Generations of boys have been taught resolve, strength,
fearlessness, emotive nullity, toughness and a slew of other methods
designed to make them not just men, but REAL men. Men and
women have invested heavily in the teaching of this warped
philosophy to boys, because of a warped belief in what crying
signifies to many people.

Crying, in some quarters, is seen as a revelation of emotional
weakness, rather than emotional expression. Many of those who
preach anti-crying campaigns to boys also wish to enforce very little
reaction to pain. That is the icing on the cake to test “realness” in
men, a combination of resistant responses to emotional and physical

Sadly, some go as far as suggesting too many expressions of
happiness can lead to a back door sneak in of excess of other
emotions, so a stiff, straight face is the best mask to wear. Does it
mean that in order to face life, victory, loss, rejection and a multitude
of mental crossroads, men must be unable to cry? Or cry only under

specially acceptable and agreed exceptions? Are those who don’t cry
better at performing tough tasks and handling life with testicular
fortitude that is taught? What should be said about those who rely on
different emotions, including the ability to cry, making them complete
individuals performing up to par?

The sentiment defending boys not crying is like the days of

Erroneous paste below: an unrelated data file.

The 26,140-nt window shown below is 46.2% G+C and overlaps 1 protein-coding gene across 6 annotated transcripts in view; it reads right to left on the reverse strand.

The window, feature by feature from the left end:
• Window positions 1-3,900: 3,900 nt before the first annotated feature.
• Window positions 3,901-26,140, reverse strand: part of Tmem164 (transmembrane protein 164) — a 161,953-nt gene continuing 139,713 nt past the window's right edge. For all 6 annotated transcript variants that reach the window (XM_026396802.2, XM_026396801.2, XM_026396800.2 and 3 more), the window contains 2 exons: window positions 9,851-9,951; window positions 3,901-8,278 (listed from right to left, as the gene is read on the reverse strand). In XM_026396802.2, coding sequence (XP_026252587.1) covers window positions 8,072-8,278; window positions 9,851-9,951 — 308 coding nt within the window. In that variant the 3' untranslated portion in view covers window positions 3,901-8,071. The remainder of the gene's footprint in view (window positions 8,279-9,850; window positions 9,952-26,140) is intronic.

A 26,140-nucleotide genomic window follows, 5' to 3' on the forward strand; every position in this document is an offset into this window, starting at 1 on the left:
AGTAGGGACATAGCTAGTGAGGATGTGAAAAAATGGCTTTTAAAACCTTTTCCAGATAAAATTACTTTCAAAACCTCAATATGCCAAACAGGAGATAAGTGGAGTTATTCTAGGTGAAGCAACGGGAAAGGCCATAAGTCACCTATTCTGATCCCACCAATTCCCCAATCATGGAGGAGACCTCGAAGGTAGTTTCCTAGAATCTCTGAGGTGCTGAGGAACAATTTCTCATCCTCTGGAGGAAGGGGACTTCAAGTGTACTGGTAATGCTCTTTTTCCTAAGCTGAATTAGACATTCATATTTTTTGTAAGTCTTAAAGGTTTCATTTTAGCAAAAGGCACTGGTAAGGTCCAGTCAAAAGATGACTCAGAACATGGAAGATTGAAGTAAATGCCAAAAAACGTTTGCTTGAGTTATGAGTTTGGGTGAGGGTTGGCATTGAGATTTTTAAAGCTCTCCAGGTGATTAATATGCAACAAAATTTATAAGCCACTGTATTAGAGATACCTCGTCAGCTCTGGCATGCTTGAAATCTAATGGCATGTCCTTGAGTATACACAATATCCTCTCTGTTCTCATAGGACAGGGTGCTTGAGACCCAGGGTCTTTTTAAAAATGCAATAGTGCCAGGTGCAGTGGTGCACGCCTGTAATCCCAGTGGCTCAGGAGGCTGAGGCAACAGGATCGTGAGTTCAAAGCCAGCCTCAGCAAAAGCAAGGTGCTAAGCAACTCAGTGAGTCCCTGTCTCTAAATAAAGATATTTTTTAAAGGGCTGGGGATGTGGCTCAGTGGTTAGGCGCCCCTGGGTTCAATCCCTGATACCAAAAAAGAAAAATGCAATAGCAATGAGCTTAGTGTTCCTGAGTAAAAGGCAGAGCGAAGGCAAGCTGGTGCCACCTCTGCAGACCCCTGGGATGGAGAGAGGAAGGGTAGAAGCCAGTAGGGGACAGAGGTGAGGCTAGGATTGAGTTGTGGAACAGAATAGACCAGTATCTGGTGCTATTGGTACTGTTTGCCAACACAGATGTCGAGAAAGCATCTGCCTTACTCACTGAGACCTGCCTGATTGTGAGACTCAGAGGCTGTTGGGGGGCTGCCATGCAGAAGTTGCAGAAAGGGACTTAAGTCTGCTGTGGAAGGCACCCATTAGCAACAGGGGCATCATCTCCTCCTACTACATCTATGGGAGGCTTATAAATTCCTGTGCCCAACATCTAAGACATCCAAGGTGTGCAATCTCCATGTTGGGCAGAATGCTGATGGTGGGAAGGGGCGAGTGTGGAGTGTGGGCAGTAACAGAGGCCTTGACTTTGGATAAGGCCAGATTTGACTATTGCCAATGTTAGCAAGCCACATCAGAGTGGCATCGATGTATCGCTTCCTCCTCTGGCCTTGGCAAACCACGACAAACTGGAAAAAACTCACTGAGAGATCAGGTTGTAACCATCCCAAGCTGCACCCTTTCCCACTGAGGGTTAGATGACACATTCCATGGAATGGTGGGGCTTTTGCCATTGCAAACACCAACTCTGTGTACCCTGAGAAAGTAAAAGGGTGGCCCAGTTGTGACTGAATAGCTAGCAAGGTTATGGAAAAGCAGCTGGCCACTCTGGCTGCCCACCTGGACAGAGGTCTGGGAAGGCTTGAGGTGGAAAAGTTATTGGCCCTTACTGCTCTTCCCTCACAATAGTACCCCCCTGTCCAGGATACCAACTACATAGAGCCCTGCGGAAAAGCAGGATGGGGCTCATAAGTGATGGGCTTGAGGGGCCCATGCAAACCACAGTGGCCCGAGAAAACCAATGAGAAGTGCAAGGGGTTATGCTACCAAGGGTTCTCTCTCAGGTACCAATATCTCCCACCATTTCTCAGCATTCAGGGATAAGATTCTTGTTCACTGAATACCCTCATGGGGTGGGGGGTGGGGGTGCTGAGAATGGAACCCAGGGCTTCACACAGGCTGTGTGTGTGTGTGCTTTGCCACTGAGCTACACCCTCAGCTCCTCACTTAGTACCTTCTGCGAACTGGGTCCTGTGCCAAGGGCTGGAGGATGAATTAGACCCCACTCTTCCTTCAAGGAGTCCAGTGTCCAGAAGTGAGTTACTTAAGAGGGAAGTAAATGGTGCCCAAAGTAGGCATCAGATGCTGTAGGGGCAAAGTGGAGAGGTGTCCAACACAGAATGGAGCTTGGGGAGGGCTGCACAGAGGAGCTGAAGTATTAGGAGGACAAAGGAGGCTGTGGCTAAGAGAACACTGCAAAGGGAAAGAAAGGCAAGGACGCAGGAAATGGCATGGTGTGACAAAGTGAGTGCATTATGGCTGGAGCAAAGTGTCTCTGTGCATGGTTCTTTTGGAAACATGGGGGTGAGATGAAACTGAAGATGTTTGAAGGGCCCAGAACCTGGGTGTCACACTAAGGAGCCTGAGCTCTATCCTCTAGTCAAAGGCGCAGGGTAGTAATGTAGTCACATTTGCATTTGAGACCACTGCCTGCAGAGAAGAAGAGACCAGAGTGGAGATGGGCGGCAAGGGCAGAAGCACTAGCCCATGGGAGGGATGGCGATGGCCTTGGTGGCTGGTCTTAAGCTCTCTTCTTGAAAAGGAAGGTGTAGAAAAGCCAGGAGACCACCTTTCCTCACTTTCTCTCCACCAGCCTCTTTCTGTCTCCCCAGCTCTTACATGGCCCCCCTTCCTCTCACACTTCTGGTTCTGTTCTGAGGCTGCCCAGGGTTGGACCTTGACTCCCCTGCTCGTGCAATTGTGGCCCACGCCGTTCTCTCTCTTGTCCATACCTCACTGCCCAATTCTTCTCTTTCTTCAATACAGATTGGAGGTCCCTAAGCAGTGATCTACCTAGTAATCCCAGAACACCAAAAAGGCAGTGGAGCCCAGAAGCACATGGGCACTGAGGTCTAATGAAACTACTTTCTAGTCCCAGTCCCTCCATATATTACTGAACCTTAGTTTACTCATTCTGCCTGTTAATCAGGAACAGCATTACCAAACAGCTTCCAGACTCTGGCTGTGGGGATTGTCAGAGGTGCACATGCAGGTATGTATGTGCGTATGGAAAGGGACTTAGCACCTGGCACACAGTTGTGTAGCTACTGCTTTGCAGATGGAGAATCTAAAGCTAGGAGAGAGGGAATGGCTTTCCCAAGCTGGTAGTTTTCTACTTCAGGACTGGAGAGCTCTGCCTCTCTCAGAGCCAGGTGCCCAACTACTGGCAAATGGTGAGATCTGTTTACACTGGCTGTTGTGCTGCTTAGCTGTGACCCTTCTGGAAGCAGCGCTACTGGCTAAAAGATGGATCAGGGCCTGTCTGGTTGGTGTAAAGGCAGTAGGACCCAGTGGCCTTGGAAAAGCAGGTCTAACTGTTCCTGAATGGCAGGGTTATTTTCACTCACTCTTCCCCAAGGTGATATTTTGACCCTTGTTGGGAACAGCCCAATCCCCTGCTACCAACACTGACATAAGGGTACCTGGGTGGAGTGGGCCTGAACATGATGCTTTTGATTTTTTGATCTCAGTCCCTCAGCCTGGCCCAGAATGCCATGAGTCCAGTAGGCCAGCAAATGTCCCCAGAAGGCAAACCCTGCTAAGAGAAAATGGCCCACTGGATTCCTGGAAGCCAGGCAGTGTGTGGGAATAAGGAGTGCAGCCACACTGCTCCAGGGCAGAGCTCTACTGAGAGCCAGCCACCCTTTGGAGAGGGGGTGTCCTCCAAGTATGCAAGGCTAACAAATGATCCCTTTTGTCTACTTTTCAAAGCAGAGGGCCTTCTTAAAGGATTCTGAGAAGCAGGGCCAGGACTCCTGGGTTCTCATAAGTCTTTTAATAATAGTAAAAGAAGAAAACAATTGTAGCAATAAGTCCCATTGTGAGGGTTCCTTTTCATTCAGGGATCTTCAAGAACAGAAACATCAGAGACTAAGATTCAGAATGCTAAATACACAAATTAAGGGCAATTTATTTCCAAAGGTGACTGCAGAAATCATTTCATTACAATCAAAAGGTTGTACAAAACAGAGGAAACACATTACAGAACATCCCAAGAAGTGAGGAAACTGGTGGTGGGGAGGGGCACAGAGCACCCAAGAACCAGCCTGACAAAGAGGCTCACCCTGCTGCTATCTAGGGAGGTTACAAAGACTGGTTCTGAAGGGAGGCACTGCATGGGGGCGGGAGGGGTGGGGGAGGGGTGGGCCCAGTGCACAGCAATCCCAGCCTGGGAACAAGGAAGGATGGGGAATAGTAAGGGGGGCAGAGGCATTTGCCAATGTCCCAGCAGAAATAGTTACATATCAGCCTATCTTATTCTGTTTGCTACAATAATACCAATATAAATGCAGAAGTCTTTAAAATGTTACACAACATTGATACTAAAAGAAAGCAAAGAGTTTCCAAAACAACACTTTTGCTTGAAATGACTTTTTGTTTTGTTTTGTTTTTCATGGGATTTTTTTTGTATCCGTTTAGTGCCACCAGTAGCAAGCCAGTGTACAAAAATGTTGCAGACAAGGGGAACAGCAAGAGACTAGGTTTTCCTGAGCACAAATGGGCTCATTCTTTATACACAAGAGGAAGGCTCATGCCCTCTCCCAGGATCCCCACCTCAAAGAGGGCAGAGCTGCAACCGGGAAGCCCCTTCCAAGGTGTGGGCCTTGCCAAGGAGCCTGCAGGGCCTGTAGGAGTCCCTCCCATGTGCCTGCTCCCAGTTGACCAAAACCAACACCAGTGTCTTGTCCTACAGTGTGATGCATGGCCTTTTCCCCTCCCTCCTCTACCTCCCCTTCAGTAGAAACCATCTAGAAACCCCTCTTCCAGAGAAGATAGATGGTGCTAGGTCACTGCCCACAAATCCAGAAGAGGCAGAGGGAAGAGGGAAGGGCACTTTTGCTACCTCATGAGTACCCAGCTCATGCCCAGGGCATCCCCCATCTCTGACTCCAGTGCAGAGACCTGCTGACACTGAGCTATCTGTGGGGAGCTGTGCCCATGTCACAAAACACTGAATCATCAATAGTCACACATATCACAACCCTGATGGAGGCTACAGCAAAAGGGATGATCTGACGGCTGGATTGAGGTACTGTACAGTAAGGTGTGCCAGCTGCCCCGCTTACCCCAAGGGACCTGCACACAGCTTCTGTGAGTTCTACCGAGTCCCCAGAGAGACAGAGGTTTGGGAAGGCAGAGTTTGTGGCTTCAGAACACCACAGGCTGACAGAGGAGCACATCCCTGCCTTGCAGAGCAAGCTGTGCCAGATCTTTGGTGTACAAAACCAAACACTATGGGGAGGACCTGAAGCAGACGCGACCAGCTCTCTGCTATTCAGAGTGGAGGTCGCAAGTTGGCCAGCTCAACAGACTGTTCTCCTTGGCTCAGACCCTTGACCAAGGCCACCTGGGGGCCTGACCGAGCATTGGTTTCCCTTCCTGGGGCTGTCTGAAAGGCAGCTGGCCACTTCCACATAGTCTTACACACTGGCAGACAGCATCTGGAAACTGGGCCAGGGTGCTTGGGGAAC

telling girls they were not good or strong enough to do “a man’s job”.
Backward. A woman in labour is a basic truth proving the theory of
men being tougher is a lie. No, women don’t spend the whole time
during labour crying, they use that immeasurable time frame
multitasking pain, anguish, joy and delivery. That takes toughness.

We keep pressing for a gentler society where relationships of all
kind will make us exist in a more peaceful environment, but where or
how can “real men don’t cry” fit in? It is OK to feel, react, relate. It
is OK to acknowledge the source of that emotion and build on it,
repair it, remove it, celebrate it or whatever is positively required
under relevant circumstances. It is NOT OK to bottle, suppress or
deny emotions simply because of a belief that it displays weakness.

The best thing that can be derived from a man crying is his ability to
be human, not “soft”, “girly” or “in need of toughening”. Just human.

Boys should be taught resolve and toughness solely for the
purposes of resolve, discipline and focus to tasks and life, but not as a
lesson of insensitivity and emotional numbness. If we are prepared to
see boys brainwashed into believing they should never cry, then
accept them becoming men who lack compassion, caring and
consideration for life and the living. We must teach boys that crying
is a sign of realness, not weakness.

A real man MUST cry or he is as good as dead in a living frame.